Central Government Supports the Banning of Soup Runs...

Will Brighton's soup run to the homeless come under threat?
Well, I can't say I find this too surprising, but this move is really just as anti-Christian as any equality legislation that seeks to undermine the gender specifications of marriage and someone, someone with Apostolic Authority in the Church needs to say it...and very soon, please! I wonder what St Vincent de Paul makes of this news from Inside Housing...

'The Communities and Local Government department has backed moves by Westminster Council to ban rough sleeping and soup runs. The council is consulting on plans to ask CLG to approve a bye-law that would outlaw rough sleeping and soup runs in a wide area that includes Westminster Cathedral piazza and the department’s Eland House headquarters.

A CLG spokesperson said: ‘Local homeless charities and Westminster Council believe that food handouts actually encourage people to sleep rough in central London, with all the dangers that entails. There is no need for anyone to sleep rough in Westminster as there are a range of services that can help the vulnerable off the streets, and assist them make the first steps towards getting their lives back on track.’

Westminster announced it is consulting residents, businesses, local day centres and hostels and the voluntary sector on the plans earlier this week. It is targeting soup runs on Westminster Cathedral piazza, which it says encourage rough sleepers into the area. It argues the soup runs do not help homeless people off the streets, and other forms of support are in place. The proposal has met a mixed reaction from charities, with Thames Reach and St Mungo’s supporting the move, but other groups such as Housing Justice voicing their opposition.'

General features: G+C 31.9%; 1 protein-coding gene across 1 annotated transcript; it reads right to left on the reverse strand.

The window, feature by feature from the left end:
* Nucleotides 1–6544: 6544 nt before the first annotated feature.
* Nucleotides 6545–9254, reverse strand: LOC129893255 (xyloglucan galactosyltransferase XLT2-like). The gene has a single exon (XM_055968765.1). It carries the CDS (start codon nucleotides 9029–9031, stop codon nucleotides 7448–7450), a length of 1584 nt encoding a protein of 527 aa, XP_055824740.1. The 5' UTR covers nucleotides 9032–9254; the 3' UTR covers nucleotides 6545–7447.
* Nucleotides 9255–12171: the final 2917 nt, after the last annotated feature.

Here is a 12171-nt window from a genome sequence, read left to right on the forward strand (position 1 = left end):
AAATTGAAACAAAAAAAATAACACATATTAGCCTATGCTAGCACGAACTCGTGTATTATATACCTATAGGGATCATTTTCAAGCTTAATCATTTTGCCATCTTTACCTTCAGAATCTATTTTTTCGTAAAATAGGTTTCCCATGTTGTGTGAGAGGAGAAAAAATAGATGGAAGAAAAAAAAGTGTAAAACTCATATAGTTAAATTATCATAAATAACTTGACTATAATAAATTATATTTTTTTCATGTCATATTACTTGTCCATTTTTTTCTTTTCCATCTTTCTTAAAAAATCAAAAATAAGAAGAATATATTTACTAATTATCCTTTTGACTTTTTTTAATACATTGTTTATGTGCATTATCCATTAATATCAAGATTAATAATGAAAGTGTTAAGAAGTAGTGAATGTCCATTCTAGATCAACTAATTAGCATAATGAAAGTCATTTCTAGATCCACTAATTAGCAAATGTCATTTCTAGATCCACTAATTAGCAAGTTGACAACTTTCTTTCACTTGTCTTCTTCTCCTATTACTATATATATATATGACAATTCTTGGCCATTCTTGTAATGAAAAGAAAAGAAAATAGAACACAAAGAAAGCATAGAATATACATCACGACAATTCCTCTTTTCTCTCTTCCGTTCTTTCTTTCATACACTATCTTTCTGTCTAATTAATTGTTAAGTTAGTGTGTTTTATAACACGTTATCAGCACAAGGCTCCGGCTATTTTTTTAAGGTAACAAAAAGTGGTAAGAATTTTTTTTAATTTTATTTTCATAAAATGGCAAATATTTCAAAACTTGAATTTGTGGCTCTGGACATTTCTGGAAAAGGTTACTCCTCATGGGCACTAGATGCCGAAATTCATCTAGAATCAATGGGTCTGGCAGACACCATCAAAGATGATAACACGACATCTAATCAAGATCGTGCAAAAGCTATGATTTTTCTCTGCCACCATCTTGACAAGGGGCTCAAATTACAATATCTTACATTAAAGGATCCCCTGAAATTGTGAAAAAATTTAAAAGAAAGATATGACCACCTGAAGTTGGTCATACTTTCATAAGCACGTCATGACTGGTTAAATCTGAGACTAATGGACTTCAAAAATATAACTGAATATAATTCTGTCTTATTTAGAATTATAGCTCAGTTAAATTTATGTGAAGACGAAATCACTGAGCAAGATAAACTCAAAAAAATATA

I have, as yet, had no reply from the Justice and Peace Commission of the Westminster Diocese to an email I sent them offering my support, in terms of 'whatever I can do', to aid their campaign against this malicious attack on Christ's Body, in His believers and in His poor. I assume in good faith that they are doing all that they can to raise this issue with the Archbishop of Westminster and all that they can to combat this move. It would be, I think many will agree, darkly comic and indeed, tragic, for the Archbishop to make grand statements before the learned at the LSE (audio version here) about the Church's view on the protection of human dignity, the promotion of the 'common good' and the opportunity that religion offers to be a vehicle for social justice that transforms society for the good, in upholding the rights of the weak, if, right on His Grace's own doorstep, the Poor were being persecuted openly and while the Salvation Army, the Methodist Church and Housing Justice have condemend the bye-law plan, seemingly, no open, vocal opposition has yet emerged from the Cathedral.

The Most Rev Archbishop Vincent Nichols at the LSE
I do not wish to sound in the least bit cynical, but the silence that emanated from those in the Hierarchy with the duty to defend the Church and Her children during the sex education 'Balls-up' does not provide me with confidence now that the same deafening silence emanating from the Cathedral will result in a solid defence of the Church and Her Poor.

In the wake of what took place then, I am filled, not with hope that 'behind the scenes' the Church is being defended, but with trepidation that the Archbishop's words at the LSE are just words and nothing else.

I hope and pray that I am wrong, for I sincerely want to be, but I find it absolutely horrifying that with the 'consultation' now going to central Government to receive the architects of the Big Society's blessing, no statement from the Archbishop, or indeed any Cathedral spokesperson, in defense of the homeless who surround the Cathedral has yet been made public. So, one wonders, what exactly is going on 'behind the scenes'?  If the Archbishop allows this bye-law from the lowest regions of Hell to go unchallenged, it will be said, most assuredly, that the emperor has no clothes and it is, alas for him, certainly not because he has given them to a beggar. Your Grace, there is no point in claiming that the financial sector has “failed to wake up to the moral responsibility” if Westminster Cathedral cannot stand up in defence of the Crucified on its own doorstep.

I was a little surprised that the Archbishop, in his lengthy address to the LSE, did not mention Christ's own words in relation to the feeding, sheltering, clothing and all round protecting of His Poor, in whose person He is mystically present. Of course, no Archbishop would need reminding of those words, but here they are, those salutary words by which, on the Last Day, we could be saved or damned...